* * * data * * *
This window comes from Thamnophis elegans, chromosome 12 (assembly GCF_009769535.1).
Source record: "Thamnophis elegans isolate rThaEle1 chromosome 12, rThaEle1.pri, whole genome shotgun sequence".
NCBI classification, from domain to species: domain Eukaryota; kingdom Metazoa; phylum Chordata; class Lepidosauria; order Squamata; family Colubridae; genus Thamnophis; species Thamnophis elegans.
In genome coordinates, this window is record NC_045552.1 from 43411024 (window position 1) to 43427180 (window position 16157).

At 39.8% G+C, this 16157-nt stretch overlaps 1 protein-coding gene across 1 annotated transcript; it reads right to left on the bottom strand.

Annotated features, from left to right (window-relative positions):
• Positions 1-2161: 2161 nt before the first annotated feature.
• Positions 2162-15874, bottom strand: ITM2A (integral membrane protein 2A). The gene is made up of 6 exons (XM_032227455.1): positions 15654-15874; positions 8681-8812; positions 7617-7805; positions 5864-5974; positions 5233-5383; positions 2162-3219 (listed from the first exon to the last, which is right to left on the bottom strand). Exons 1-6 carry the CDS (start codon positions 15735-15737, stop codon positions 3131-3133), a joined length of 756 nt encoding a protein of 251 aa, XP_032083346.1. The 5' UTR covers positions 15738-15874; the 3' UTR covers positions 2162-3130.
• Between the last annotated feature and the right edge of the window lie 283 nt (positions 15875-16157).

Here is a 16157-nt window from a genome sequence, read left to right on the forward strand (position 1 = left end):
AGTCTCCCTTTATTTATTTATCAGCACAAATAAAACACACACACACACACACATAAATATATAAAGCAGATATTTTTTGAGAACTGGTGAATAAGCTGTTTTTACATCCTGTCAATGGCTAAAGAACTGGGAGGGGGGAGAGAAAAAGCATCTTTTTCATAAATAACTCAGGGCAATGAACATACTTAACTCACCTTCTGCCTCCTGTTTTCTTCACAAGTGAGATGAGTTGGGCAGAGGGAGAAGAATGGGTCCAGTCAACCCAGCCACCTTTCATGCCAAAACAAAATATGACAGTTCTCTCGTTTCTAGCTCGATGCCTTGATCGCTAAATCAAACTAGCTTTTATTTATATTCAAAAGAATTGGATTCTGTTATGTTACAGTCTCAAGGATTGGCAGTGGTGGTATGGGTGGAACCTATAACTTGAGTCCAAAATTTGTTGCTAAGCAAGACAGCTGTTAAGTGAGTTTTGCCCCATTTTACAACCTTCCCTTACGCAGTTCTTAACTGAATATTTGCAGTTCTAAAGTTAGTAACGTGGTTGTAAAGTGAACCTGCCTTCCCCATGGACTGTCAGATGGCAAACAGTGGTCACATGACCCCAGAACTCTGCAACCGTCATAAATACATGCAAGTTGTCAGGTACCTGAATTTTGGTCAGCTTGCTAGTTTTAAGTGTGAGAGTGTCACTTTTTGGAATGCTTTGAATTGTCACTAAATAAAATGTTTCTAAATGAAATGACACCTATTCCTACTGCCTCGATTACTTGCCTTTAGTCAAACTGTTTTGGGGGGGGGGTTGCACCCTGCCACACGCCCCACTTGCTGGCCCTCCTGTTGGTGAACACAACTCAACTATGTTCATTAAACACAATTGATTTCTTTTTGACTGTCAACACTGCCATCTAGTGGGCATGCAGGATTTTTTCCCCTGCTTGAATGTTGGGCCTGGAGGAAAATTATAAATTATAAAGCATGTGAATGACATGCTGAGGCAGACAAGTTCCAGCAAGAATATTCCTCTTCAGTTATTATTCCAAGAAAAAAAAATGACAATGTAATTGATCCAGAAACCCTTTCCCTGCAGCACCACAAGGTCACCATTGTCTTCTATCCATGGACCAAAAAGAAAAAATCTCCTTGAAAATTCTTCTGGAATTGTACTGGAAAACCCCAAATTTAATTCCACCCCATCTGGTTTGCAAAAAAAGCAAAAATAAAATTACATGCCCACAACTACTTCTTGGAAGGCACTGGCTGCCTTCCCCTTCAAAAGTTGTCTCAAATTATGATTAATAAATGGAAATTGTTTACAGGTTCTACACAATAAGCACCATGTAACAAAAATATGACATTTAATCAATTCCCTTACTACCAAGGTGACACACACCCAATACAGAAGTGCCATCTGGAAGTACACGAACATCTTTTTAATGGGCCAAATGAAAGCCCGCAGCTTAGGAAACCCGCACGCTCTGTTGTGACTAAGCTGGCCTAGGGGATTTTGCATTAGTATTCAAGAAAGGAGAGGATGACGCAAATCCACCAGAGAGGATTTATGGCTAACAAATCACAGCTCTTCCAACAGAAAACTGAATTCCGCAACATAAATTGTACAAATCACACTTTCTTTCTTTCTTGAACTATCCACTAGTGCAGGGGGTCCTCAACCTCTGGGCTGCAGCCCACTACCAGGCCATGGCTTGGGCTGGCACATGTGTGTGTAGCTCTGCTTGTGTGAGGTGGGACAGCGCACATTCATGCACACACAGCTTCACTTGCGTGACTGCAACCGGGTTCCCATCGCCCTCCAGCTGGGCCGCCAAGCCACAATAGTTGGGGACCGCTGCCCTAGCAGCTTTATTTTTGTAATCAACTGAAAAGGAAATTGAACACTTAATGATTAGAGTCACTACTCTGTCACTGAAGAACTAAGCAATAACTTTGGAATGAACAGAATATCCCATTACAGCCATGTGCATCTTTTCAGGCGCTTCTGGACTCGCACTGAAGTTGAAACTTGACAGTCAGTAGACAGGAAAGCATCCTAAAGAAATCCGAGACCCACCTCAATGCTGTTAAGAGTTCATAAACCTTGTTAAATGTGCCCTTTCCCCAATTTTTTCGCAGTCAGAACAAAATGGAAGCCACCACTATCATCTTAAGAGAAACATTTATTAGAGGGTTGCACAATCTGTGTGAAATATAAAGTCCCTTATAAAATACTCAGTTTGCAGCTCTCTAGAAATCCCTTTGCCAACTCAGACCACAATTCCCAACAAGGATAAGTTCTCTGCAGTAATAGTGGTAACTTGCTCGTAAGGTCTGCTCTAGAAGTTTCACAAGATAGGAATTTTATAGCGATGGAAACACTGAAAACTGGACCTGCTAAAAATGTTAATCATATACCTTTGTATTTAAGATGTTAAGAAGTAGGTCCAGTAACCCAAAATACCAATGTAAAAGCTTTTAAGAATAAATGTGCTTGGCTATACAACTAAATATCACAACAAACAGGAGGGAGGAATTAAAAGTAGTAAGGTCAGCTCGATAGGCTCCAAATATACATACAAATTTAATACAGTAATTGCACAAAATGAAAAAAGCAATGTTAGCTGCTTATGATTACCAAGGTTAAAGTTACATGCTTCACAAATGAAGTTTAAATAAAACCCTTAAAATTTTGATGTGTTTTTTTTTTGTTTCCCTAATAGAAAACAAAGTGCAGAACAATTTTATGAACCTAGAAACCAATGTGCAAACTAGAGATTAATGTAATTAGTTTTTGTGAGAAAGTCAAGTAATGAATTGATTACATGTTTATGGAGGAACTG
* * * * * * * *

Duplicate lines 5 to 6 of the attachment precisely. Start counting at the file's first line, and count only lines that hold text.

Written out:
At 39.8% G+C, this 16157-nt stretch overlaps 1 protein-coding gene across 1 annotated transcript; it reads right to left on the bottom strand.

Annotated features, from left to right (window-relative positions):